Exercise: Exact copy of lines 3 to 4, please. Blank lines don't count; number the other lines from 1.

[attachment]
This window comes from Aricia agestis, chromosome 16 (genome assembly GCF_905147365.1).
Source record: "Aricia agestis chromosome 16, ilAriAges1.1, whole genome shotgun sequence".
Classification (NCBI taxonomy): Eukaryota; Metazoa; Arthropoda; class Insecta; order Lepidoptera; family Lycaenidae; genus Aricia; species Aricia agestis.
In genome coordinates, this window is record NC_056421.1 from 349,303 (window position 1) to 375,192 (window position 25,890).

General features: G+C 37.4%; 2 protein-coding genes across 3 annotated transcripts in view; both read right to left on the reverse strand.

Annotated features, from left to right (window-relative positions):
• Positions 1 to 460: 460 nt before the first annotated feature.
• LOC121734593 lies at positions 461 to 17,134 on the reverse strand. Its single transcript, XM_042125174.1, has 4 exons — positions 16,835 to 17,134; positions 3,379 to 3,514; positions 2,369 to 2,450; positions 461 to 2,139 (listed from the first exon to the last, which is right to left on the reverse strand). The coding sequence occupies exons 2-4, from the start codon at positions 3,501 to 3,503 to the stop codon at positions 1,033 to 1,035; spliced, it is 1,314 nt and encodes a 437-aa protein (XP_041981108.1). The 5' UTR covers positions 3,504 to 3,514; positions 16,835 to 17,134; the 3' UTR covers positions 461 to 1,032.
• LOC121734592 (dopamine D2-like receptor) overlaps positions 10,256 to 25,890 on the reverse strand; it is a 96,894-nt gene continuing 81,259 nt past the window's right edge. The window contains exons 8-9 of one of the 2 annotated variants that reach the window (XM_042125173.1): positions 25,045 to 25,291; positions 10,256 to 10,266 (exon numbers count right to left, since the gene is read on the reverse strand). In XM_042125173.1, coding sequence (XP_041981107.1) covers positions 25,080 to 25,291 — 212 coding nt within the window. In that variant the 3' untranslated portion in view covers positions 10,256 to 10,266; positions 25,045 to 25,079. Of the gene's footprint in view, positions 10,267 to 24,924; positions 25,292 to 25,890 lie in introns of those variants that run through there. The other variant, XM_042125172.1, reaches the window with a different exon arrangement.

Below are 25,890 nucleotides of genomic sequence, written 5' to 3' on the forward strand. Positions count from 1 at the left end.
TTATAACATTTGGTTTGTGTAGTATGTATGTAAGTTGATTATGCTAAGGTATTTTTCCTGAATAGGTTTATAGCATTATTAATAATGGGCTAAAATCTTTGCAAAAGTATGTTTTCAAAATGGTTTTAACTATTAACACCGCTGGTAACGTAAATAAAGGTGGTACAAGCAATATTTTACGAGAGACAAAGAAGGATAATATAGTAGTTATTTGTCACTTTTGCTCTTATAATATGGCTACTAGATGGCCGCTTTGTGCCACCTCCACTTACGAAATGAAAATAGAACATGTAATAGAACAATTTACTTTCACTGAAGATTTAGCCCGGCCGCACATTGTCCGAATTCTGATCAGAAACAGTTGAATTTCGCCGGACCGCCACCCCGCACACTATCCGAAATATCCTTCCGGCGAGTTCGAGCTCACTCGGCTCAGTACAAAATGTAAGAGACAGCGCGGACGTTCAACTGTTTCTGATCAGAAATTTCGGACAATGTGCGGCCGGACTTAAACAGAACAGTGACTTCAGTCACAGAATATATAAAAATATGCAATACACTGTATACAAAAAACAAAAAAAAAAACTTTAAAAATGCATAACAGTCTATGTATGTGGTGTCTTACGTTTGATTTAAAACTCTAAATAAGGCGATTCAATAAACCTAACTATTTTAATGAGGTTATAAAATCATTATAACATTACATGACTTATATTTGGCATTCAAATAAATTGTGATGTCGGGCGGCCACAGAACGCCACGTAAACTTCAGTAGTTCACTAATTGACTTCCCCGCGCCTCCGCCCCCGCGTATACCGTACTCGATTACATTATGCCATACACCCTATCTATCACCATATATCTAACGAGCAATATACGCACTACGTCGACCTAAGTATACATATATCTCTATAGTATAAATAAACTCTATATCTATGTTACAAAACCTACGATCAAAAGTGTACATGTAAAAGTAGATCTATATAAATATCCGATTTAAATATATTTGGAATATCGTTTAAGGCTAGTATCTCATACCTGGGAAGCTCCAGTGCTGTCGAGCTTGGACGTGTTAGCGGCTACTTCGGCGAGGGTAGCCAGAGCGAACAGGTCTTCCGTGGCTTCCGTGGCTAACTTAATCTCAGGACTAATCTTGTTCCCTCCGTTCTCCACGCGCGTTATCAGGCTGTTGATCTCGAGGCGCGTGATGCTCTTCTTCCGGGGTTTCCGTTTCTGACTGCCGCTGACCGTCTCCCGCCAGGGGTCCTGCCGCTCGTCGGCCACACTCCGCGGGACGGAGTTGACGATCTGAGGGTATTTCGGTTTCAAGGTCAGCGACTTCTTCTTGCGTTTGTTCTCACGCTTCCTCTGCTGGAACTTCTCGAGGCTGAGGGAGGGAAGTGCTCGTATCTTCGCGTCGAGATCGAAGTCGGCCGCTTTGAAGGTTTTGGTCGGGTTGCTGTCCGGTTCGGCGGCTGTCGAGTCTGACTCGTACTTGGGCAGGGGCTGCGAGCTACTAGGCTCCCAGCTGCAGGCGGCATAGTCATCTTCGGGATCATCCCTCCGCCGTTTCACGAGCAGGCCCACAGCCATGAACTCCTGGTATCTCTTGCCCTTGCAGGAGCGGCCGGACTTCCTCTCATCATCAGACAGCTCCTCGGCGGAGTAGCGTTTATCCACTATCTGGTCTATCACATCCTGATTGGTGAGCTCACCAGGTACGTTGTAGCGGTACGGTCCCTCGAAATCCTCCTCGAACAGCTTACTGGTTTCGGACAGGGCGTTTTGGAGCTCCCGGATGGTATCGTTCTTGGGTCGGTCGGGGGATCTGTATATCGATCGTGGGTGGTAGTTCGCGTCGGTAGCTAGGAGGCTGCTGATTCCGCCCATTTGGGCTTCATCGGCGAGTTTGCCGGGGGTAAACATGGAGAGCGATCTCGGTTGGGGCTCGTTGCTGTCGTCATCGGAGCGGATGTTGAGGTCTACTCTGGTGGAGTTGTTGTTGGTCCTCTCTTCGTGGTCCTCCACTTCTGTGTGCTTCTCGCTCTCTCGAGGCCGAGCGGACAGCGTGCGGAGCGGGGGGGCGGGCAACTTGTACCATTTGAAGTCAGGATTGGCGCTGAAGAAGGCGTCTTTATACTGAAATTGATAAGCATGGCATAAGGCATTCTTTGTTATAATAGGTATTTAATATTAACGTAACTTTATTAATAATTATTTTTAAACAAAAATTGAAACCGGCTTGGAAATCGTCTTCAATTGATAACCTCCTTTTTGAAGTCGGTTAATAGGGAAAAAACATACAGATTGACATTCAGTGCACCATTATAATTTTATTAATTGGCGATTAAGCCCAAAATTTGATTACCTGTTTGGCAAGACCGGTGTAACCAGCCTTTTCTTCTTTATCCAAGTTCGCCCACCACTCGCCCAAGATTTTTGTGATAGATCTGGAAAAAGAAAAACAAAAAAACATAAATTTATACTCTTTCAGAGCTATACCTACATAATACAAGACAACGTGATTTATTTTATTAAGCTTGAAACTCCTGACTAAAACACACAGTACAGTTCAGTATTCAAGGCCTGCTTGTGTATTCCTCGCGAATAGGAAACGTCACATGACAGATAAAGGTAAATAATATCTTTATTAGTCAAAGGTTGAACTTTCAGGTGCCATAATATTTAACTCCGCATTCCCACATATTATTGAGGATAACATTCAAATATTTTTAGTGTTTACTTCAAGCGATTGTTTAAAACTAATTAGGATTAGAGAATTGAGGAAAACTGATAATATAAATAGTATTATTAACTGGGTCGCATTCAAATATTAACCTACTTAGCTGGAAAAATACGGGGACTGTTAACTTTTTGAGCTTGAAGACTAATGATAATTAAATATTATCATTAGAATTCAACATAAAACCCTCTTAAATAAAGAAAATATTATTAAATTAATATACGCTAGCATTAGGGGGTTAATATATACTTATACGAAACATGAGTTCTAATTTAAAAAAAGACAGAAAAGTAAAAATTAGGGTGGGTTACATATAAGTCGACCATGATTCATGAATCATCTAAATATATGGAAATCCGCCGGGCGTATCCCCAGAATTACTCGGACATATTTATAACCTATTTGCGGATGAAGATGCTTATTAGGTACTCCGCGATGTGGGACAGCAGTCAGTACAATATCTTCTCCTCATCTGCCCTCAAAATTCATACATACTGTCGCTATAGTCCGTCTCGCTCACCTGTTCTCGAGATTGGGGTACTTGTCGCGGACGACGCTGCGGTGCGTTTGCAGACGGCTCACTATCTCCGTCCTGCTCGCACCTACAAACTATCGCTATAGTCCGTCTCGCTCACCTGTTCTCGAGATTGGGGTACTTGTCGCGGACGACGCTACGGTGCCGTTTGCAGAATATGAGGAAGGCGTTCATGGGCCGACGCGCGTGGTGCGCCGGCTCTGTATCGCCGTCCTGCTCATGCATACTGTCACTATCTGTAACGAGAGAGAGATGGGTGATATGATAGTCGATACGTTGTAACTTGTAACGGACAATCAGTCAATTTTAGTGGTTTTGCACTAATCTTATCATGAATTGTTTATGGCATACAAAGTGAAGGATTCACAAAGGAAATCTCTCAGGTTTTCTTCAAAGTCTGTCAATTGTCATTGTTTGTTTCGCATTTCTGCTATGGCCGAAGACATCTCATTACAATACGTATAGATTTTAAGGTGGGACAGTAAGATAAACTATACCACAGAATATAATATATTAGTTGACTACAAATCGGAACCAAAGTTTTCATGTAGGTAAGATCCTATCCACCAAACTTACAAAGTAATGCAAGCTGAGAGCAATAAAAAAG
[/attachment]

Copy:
Classification (NCBI taxonomy): Eukaryota; Metazoa; Arthropoda; class Insecta; order Lepidoptera; family Lycaenidae; genus Aricia; species Aricia agestis.
In genome coordinates, this window is record NC_056421.1 from 349,303 (window position 1) to 375,192 (window position 25,890).